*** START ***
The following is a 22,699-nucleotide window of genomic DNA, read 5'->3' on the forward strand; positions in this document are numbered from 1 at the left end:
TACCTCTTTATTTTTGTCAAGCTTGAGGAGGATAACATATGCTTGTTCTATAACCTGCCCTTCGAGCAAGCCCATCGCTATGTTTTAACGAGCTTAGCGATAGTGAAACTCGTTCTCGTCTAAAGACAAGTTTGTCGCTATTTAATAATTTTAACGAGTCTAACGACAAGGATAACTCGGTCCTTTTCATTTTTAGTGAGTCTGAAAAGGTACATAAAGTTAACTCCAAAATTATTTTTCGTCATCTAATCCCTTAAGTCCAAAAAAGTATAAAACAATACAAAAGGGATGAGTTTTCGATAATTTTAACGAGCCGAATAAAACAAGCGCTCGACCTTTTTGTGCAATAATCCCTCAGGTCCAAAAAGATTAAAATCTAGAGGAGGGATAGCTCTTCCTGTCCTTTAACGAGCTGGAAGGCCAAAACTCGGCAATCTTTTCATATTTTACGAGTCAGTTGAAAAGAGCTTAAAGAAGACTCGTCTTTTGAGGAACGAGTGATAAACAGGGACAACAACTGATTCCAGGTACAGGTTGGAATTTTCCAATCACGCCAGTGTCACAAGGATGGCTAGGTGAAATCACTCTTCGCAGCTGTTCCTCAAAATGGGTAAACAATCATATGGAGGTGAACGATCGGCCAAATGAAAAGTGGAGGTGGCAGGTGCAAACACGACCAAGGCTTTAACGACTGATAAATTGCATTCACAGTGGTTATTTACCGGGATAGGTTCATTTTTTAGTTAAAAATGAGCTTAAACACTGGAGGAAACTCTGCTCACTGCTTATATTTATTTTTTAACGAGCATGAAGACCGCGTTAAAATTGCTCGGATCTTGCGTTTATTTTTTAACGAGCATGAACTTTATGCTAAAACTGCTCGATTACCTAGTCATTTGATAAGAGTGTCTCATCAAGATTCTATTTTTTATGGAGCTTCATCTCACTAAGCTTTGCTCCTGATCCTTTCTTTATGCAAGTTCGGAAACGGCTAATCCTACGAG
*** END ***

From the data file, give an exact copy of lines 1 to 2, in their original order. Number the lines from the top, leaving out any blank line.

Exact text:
The following is a 22,699-nucleotide window of genomic DNA, read 5'->3' on the forward strand; positions in this document are numbered from 1 at the left end:
TACCTCTTTATTTTTGTCAAGCTTGAGGAGGATAACATATGCTTGTTCTATAACCTGCCCTTCGAGCAAGCCCATCGCTATGTTTTAACGAGCTTAGCGATAGTGAAACTCGTTCTCGTCTAAAGACAAGTTTGTCGCTATTTAATAATTTTAACGAGTCTAACGACAAGGATAACTCGGTCCTTTTCATTTTTAGTGAGTCTGAAAAGGTACATAAAGTTAACTCCAAAATTATTTTTCGTCATCTAATCCCTTAAGTCCAAAAAAGTATAAAACAATACAAAAGGGATGAGTTTTCGATAATTTTAACGAGCCGAATAAAACAAGCGCTCGACCTTTTTGTGCAATAATCCCTCAGGTCCAAAAAGATTAAAATCTAGAGGAGGGATAGCTCTTCCTGTCCTTTAACGAGCTGGAAGGCCAAAACTCGGCAATCTTTTCATATTTTACGAGTCAGTTGAAAAGAGCTTAAAGAAGACTCGTCTTTTGAGGAACGAGTGATAAACAGGGACAACAACTGATTCCAGGTACAGGTTGGAATTTTCCAATCACGCCAGTGTCACAAGGATGGCTAGGTGAAATCACTCTTCGCAGCTGTTCCTCAAAATGGGTAAACAATCATATGGAGGTGAACGATCGGCCAAATGAAAAGTGGAGGTGGCAGGTGCAAACACGACCAAGGCTTTAACGACTGATAAATTGCATTCACAGTGGTTATTTACCGGGATAGGTTCATTTTTTAGTTAAAAATGAGCTTAAACACTGGAGGAAACTCTGCTCACTGCTTATATTTATTTTTTAACGAGCATGAAGACCGCGTTAAAATTGCTCGGATCTTGCGTTTATTTTTTAACGAGCATGAACTTTATGCTAAAACTGCTCGATTACCTAGTCATTTGATAAGAGTGTCTCATCAAGATTCTATTTTTTATGGAGCTTCATCTCACTAAGCTTTGCTCCTGATCCTTTCTTTATGCAAGTTCGGAAACGGCTAATCCTACGAG